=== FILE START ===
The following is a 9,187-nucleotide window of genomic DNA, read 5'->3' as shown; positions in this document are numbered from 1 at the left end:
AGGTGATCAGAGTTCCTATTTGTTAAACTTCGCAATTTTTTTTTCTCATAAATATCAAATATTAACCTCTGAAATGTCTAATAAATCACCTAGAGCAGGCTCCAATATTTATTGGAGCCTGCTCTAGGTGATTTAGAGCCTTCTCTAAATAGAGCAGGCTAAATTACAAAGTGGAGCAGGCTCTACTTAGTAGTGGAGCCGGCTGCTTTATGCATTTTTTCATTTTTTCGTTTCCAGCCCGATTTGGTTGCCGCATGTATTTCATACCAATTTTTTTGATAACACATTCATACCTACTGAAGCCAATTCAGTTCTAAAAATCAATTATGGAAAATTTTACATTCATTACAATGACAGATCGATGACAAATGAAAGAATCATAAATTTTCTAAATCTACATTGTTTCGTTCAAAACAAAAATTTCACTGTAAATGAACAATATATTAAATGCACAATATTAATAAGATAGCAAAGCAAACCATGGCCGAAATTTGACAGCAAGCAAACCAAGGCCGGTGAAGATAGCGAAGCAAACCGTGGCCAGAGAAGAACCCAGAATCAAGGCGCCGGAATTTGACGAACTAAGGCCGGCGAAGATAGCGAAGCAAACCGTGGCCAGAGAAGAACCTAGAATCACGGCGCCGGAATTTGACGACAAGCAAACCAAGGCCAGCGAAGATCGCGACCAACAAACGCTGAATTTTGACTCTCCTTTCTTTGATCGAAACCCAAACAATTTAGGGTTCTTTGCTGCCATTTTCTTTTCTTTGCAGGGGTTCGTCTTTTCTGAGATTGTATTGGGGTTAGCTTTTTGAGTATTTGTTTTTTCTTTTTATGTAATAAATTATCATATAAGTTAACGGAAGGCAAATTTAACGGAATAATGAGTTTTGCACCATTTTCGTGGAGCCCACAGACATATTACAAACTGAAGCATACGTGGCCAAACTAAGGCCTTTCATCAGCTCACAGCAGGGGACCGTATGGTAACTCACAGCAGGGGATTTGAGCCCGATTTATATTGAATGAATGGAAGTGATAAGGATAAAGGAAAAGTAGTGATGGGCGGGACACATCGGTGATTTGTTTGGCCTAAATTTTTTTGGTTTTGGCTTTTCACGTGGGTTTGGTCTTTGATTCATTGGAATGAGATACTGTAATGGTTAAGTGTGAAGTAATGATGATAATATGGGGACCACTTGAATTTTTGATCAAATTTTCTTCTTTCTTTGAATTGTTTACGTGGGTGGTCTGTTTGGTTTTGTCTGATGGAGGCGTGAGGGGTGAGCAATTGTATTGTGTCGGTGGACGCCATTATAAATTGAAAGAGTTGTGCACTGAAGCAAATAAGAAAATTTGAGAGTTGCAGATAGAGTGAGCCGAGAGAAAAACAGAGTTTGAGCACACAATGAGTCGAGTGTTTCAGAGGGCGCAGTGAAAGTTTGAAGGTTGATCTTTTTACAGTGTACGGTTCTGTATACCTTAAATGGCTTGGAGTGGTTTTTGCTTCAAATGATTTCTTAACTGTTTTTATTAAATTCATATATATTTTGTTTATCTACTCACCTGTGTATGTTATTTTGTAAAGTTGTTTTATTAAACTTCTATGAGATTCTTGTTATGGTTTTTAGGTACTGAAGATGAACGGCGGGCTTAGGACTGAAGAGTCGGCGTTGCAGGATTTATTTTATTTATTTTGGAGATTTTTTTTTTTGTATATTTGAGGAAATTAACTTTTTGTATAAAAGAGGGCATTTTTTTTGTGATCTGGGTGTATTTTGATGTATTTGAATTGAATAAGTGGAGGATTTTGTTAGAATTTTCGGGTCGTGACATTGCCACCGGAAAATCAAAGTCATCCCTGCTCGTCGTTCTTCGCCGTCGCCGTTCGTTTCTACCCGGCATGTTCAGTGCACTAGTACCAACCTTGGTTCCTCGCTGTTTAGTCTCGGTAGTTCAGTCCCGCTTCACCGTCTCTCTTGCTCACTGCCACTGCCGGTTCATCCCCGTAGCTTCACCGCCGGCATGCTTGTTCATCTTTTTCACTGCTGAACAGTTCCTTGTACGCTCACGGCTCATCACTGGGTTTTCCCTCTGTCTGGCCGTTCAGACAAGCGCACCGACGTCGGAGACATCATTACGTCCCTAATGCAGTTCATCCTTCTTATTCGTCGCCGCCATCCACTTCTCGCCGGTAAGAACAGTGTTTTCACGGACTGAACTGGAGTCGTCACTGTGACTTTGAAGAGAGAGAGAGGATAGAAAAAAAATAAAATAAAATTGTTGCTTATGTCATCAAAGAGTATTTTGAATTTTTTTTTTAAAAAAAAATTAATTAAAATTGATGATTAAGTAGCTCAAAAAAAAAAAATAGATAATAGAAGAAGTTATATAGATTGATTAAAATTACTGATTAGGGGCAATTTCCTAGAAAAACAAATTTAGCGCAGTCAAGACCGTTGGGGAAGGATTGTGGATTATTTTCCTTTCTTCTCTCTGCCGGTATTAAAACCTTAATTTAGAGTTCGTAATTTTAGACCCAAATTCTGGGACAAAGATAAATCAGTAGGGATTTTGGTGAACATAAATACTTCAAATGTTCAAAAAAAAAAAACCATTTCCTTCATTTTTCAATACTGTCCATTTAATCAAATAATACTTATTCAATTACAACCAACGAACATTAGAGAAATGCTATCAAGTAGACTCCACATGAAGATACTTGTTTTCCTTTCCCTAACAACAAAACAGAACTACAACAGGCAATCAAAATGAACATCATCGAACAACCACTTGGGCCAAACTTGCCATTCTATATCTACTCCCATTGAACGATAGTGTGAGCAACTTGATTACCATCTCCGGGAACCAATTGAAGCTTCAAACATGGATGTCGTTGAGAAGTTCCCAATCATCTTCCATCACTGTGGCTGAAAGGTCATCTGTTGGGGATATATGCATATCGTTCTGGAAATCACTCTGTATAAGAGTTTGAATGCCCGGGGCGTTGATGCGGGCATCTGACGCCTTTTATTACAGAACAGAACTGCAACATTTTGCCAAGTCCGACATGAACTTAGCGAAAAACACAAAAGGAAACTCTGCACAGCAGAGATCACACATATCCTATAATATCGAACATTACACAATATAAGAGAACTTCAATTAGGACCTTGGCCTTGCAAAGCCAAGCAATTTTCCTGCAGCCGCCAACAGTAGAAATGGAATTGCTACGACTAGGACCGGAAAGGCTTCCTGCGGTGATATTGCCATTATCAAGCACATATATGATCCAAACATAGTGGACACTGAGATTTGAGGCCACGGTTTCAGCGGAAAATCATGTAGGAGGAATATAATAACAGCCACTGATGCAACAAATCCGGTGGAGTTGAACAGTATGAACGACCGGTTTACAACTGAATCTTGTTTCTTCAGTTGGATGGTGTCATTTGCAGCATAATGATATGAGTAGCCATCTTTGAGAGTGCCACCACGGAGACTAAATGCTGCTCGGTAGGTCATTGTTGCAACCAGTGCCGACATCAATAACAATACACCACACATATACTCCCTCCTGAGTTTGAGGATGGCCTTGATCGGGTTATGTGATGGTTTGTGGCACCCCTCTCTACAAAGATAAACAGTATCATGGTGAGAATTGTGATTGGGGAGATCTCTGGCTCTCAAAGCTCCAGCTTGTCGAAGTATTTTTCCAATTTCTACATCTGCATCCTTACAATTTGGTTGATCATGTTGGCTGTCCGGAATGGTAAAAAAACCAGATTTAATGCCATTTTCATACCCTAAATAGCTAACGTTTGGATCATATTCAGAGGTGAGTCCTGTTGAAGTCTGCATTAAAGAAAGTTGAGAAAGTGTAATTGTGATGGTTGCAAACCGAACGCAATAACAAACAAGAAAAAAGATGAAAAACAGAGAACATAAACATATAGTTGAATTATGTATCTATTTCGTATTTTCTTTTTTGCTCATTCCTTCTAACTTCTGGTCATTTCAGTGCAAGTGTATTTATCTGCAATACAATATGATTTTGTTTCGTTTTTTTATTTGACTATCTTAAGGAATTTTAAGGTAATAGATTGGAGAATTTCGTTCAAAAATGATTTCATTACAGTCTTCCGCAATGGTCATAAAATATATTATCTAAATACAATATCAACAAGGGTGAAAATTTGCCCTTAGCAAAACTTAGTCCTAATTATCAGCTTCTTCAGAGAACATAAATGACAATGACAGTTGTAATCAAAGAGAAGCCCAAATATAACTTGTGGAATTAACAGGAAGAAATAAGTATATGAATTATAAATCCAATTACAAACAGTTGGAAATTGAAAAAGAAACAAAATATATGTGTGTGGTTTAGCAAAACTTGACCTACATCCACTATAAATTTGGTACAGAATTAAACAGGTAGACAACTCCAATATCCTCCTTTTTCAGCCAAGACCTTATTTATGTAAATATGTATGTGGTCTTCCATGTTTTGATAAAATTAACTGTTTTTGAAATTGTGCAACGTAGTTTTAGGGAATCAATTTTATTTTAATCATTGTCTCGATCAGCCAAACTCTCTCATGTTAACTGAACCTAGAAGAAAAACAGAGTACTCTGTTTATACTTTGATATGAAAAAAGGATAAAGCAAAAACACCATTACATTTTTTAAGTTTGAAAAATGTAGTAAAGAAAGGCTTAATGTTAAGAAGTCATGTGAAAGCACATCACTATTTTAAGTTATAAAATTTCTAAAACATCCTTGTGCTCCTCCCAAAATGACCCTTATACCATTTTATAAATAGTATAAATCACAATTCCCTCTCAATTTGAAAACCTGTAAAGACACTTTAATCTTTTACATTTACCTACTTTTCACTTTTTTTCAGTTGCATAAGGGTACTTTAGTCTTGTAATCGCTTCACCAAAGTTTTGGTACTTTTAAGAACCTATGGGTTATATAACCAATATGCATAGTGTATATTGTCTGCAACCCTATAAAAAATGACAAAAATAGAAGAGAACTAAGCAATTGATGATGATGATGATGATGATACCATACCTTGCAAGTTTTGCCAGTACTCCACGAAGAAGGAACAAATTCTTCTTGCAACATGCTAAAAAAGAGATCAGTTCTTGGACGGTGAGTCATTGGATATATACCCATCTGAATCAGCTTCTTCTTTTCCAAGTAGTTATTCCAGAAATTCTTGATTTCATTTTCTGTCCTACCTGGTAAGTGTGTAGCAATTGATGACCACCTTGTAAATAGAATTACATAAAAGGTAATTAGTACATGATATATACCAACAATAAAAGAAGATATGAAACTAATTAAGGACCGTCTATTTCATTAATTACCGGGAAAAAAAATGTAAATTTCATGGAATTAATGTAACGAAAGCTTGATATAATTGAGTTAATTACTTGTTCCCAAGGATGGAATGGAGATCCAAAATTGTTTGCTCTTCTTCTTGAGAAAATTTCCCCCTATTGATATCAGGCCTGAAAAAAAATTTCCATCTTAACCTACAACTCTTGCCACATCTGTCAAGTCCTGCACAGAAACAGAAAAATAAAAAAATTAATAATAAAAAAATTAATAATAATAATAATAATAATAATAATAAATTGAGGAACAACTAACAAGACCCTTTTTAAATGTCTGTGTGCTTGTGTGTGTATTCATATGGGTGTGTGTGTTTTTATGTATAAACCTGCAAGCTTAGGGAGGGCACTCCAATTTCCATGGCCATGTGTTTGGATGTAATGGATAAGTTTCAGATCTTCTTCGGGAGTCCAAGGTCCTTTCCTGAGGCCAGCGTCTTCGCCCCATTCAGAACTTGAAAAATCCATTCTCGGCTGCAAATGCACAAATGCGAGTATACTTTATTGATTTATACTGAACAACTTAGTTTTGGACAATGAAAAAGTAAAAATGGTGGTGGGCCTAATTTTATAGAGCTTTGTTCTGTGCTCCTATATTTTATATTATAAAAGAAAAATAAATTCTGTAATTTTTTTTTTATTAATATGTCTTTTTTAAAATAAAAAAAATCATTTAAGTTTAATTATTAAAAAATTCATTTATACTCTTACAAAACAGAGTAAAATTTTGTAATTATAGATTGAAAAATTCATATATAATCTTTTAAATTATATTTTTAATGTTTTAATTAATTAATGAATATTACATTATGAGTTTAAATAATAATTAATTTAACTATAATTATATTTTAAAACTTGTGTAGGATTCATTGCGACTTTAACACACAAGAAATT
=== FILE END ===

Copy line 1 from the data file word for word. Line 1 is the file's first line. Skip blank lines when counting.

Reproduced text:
The following is a 9,187-nucleotide window of genomic DNA, read 5'->3' as shown; positions in this document are numbered from 1 at the left end: